The White House asked South Korea to urge chipmakers not to fill a market hole in China if Beijing bans Idaho-based Micron from selling chips, as it tries to rally allies to counter Chinese economic coercion.
The United States made the request as President Yoon Sok Yul prepares to travel Monday to Washington for a state visit, according to four people familiar with the talks between the White House and the presidential office in Seoul.
China this month launched a national security review into Micron, one of the three dominant players in the global DRam memory chip market, along with South Korea’s Samsung Electronics and SK Hynix.
It is unclear whether the Cyberspace Administration of China will take punitive measures after the investigation. But the stakes are high for Micron, as mainland China and Hong Kong generated 25 percent of its $30.8 billion in revenue last year.
US officials and businessmen believe the CAC investigation is Beijing’s retaliation against tough measures taken by President Joe Biden to help prevent China from acquiring or producing advanced semiconductors.
The Micron case has emerged as a crucial test of whether Beijing is willing to take coercive economic measures against a major US company for the first time.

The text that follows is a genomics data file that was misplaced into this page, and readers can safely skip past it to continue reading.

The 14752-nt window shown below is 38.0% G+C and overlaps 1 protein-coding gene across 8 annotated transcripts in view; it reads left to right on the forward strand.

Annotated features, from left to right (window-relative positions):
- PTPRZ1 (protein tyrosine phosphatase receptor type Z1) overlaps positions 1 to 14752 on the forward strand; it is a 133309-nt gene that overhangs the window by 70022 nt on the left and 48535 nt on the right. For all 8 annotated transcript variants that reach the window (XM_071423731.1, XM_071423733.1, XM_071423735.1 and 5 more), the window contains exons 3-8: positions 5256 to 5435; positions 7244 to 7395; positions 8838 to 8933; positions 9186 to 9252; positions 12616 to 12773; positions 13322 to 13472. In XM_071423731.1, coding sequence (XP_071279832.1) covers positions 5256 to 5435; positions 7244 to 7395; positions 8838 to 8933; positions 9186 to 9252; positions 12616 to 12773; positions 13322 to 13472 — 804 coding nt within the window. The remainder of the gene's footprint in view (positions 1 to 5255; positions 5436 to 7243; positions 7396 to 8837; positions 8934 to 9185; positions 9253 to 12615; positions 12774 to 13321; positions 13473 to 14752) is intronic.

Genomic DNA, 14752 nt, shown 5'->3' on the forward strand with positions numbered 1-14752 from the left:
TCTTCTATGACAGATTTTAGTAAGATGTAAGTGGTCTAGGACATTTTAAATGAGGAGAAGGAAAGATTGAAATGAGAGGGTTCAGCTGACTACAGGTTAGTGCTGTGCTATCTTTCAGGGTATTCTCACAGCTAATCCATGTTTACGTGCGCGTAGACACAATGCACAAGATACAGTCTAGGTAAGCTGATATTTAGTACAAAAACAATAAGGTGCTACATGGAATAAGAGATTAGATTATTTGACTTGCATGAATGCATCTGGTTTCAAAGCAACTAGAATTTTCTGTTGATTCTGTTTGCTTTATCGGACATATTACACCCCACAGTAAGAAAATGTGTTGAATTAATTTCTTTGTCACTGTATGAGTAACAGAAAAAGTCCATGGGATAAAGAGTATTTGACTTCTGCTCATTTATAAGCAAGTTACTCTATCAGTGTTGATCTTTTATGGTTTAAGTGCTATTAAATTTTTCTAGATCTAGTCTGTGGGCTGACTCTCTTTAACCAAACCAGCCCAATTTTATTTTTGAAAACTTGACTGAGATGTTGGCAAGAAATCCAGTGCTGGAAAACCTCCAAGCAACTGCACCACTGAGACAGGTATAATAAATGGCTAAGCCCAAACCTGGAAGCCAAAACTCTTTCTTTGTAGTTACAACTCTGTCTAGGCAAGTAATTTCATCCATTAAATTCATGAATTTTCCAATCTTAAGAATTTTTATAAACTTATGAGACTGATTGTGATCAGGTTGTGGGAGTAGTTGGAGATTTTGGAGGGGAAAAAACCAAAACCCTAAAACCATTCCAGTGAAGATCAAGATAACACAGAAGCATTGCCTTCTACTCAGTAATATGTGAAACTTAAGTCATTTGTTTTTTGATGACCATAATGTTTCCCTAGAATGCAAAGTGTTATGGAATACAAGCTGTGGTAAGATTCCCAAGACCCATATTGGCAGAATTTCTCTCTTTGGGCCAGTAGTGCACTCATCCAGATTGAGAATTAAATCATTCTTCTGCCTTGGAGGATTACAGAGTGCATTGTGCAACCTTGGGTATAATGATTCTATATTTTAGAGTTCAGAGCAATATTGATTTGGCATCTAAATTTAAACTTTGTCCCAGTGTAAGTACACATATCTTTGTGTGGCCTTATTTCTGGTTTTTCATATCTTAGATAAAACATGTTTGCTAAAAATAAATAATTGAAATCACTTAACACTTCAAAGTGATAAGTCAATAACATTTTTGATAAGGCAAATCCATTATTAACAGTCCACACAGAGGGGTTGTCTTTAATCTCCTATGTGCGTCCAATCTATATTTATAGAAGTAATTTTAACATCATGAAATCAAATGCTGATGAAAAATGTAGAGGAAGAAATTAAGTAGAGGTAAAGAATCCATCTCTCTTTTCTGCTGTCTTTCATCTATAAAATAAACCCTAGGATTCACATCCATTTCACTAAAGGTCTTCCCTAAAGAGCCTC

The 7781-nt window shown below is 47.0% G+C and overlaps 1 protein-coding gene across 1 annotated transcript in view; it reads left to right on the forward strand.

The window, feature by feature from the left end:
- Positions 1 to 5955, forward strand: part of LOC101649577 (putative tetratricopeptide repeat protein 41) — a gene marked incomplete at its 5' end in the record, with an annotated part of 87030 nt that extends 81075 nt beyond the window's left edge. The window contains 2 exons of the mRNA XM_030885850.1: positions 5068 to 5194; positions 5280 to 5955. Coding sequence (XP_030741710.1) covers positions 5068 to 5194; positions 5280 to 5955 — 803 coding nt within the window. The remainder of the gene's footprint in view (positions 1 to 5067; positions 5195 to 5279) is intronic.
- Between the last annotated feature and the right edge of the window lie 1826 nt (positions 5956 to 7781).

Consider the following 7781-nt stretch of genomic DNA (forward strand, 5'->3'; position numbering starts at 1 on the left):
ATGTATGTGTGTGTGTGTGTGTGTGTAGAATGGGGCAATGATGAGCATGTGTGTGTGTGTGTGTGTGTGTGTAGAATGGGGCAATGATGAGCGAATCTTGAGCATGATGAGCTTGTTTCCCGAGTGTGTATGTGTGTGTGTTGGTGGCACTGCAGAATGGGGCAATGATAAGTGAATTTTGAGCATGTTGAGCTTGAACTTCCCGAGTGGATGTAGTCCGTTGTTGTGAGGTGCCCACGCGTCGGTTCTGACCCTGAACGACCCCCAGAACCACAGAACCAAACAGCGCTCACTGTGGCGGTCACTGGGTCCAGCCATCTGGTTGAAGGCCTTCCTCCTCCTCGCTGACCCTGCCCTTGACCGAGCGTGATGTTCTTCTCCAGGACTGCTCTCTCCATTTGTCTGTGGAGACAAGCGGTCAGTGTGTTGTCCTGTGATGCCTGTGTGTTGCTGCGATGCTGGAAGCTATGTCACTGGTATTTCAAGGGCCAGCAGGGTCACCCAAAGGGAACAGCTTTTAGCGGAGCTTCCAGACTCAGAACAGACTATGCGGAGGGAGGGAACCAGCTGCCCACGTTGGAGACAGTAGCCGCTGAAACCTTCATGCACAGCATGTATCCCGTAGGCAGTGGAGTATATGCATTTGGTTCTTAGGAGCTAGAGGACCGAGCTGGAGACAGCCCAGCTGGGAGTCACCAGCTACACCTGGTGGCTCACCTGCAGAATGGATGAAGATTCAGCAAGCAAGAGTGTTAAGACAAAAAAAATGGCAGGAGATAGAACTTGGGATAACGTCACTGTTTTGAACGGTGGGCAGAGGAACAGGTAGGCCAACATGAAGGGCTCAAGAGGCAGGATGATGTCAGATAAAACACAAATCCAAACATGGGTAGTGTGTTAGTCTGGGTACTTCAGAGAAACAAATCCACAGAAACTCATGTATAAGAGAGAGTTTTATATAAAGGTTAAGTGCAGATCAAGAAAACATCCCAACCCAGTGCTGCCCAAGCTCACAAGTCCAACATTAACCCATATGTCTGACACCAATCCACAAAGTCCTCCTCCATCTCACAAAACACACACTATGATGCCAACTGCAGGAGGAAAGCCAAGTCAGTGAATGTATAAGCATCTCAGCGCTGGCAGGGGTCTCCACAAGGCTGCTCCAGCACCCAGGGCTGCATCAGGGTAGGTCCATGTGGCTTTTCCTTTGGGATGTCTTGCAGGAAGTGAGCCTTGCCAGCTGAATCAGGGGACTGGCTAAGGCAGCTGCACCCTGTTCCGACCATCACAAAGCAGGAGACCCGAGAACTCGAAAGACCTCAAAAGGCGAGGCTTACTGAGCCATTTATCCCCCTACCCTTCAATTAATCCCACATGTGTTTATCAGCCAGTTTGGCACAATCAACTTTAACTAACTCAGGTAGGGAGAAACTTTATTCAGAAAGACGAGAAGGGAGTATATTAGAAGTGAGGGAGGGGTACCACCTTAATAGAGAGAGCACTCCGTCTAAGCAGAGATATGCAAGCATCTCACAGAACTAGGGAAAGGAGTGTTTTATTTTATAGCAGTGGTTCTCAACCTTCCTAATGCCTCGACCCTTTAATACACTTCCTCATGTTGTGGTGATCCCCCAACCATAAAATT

The United States has asked Seoul to encourage Samsung Electronics and SK Hynix to back off increased sales to China if Micron is banned from selling as a result of the investigation, according to people familiar with the situation.
The White House request comes at a sensitive time, with Yoon arriving in Washington on Monday. While the United States worked with allies to counter China in the security domain in the Indo-Pacific, this was the first known occasion on which it asked an ally to enlist its companies to play a role.
The South Korean embassy in Washington and Samsung did not respond to requests for comment. SK Hynix said it had not received a request from the South Korean government. Micron declined to comment.